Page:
Once believed capable of curing any illness known to man, aqvavit has gone from a drink rarely seen outside of its native Scandinavia to the connoisseur’s choice of spirit for London Cocktail Month.
Danny Walker and Liam Hirt are a pair of British distillers who saw the potential in aqvavit. Working between their Psychopomp Distillery, based in an old grocery shop in Bristol, they distill Psychopomp Aqvavit, its name taken from the Latin “psycho”, meaning soul, and “pomp”, meaning sent. “Psychopomps are our ‘guiding spirits’,” says Hirt.
“Psychopomp” started off as a 30 litre still in the basement of Hirt’s flat in the city’s trendy Montpelier neighbourhood. “Our aqvavit is led with dill seed but has sixteen botanicals including celery seed and caraway. It’s more of a Danish aqvavit,” says Hirt. “We have always been fans of aqvavit. It was made primarily for us to drink in Bloody Marys. It makes for an awesome, super savoury Bloody Mary with beetroot juice and tomato passata, and also for a great Gibson. We also drink it quite a lot with tonic, and as in a martini”.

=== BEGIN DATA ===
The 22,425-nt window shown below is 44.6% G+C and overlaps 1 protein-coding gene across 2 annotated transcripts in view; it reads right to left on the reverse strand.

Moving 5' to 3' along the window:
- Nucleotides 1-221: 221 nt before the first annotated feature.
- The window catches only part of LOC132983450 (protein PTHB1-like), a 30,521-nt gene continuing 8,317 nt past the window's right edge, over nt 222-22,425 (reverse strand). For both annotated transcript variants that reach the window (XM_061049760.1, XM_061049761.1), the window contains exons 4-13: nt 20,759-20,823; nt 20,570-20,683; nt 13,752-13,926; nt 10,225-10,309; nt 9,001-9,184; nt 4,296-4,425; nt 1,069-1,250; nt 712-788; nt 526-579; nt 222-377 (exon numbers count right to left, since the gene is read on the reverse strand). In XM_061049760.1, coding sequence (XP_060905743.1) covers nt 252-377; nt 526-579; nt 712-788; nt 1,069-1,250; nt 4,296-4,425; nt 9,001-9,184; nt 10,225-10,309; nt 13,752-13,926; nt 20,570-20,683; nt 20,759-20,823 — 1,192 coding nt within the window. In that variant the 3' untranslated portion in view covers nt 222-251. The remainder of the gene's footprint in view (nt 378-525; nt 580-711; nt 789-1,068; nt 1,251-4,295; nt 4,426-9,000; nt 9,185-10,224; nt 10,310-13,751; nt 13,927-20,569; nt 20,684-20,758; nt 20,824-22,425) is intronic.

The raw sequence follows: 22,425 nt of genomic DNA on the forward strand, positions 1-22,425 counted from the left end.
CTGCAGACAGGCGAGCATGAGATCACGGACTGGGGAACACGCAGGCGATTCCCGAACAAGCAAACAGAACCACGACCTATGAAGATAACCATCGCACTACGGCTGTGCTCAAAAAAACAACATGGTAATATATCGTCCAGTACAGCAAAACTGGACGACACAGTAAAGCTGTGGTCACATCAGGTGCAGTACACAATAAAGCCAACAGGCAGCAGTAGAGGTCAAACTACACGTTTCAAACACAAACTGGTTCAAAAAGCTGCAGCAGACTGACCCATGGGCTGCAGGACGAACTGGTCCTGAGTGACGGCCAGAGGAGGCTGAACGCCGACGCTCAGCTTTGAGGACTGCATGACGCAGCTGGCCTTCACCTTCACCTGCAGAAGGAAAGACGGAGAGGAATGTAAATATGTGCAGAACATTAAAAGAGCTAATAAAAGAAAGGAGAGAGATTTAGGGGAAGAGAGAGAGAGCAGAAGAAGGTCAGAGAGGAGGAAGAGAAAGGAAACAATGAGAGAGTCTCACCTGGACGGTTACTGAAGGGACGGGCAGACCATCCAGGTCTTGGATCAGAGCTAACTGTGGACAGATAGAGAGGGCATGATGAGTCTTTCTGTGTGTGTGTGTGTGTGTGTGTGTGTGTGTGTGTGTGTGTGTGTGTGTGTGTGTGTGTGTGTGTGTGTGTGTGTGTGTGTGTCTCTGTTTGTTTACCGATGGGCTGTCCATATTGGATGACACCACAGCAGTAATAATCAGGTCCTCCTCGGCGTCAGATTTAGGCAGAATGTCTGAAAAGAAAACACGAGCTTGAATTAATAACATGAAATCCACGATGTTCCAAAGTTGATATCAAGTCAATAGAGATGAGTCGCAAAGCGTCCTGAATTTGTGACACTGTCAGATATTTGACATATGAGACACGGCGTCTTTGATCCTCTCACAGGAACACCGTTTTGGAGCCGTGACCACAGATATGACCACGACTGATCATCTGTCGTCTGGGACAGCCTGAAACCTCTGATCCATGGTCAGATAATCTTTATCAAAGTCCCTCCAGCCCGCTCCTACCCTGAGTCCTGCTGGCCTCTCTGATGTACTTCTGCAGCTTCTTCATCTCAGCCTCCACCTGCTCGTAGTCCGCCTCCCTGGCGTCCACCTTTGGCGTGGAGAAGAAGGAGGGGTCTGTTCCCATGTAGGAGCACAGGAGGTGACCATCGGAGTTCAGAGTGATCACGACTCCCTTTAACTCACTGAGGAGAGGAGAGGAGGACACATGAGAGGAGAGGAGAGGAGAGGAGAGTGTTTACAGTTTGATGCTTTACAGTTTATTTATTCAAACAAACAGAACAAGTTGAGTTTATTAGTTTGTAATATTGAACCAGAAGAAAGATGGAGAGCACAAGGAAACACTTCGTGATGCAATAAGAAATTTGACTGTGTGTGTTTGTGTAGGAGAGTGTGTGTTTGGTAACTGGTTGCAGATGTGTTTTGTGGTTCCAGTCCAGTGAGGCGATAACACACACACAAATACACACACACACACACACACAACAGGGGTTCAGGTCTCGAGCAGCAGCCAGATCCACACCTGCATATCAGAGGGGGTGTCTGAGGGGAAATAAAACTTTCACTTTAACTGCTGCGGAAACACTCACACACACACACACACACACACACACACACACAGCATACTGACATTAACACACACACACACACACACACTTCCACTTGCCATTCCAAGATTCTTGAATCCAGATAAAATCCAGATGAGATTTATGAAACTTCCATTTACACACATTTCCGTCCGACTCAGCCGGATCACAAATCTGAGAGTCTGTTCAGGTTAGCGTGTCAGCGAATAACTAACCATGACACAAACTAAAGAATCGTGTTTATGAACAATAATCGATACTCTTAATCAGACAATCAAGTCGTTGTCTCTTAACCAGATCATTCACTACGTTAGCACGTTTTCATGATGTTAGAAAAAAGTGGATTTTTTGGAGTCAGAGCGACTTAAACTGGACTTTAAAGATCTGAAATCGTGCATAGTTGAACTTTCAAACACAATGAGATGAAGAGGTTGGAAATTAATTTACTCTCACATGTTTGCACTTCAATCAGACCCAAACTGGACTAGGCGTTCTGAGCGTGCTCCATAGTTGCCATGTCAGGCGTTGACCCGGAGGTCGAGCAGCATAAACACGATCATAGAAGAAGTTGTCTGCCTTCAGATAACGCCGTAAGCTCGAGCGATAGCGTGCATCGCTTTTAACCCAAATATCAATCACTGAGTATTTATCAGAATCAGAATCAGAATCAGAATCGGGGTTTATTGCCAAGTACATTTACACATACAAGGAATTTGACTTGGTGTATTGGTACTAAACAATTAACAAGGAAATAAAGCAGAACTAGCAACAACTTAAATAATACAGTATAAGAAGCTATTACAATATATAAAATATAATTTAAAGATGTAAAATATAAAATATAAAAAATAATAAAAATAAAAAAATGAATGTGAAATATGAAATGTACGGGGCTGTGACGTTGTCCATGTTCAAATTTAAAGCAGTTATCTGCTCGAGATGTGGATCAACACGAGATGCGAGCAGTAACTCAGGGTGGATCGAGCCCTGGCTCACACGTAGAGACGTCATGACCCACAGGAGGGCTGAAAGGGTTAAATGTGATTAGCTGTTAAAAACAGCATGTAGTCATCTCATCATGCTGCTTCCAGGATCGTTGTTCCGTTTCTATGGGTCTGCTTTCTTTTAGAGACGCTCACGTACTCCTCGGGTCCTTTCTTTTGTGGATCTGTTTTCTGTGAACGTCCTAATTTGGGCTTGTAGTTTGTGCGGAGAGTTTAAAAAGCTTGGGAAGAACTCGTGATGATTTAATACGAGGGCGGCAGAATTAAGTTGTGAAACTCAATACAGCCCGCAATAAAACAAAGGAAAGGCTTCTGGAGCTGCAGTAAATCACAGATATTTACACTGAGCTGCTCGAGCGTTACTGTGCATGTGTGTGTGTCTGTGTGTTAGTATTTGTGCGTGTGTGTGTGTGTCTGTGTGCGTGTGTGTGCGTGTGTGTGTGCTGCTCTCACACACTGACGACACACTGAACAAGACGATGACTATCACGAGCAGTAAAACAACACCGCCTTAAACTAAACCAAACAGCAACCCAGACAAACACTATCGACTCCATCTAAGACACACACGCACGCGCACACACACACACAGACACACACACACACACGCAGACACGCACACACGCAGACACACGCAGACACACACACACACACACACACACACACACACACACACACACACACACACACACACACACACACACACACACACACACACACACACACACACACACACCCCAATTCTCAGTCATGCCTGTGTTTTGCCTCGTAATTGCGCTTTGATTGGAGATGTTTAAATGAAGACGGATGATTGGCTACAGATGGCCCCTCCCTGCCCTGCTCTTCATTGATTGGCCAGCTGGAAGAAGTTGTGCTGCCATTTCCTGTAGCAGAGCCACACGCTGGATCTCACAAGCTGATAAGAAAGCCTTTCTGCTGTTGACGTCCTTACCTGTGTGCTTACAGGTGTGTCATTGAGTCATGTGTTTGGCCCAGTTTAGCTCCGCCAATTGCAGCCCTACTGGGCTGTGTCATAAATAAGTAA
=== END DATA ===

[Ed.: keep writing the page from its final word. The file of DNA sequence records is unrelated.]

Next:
So how should you approach aqvavit? Well, it depends on the region. “Scandinavians will drink it neat at special occasions, or with their beer,” explains Hirt. “Norwegians sip. Danes and Swedes gulp.”
Aqvavit is made from grain or potato distillate, with an alcohol strength of 40 per cent, and is often seasoned with caraway, aniseed and fennel.
Nordic aqvavit was invented by accident in 1806 when a merchant captain sailed from Norway to Jakarta with barrels of the spirit. Arriving at the ship’s destination, the aqvavit did not sell, so the barrels were brought back to Norway.
On their return the spirit had changed into an amber-coloured, mellow liquor, and was more flavoursome than the freshly distilled alcohol. Today, some Norwegian “Linje” (equator) aqvavit is still sent to Australia and back so that it crosses the equator twice before being bottled.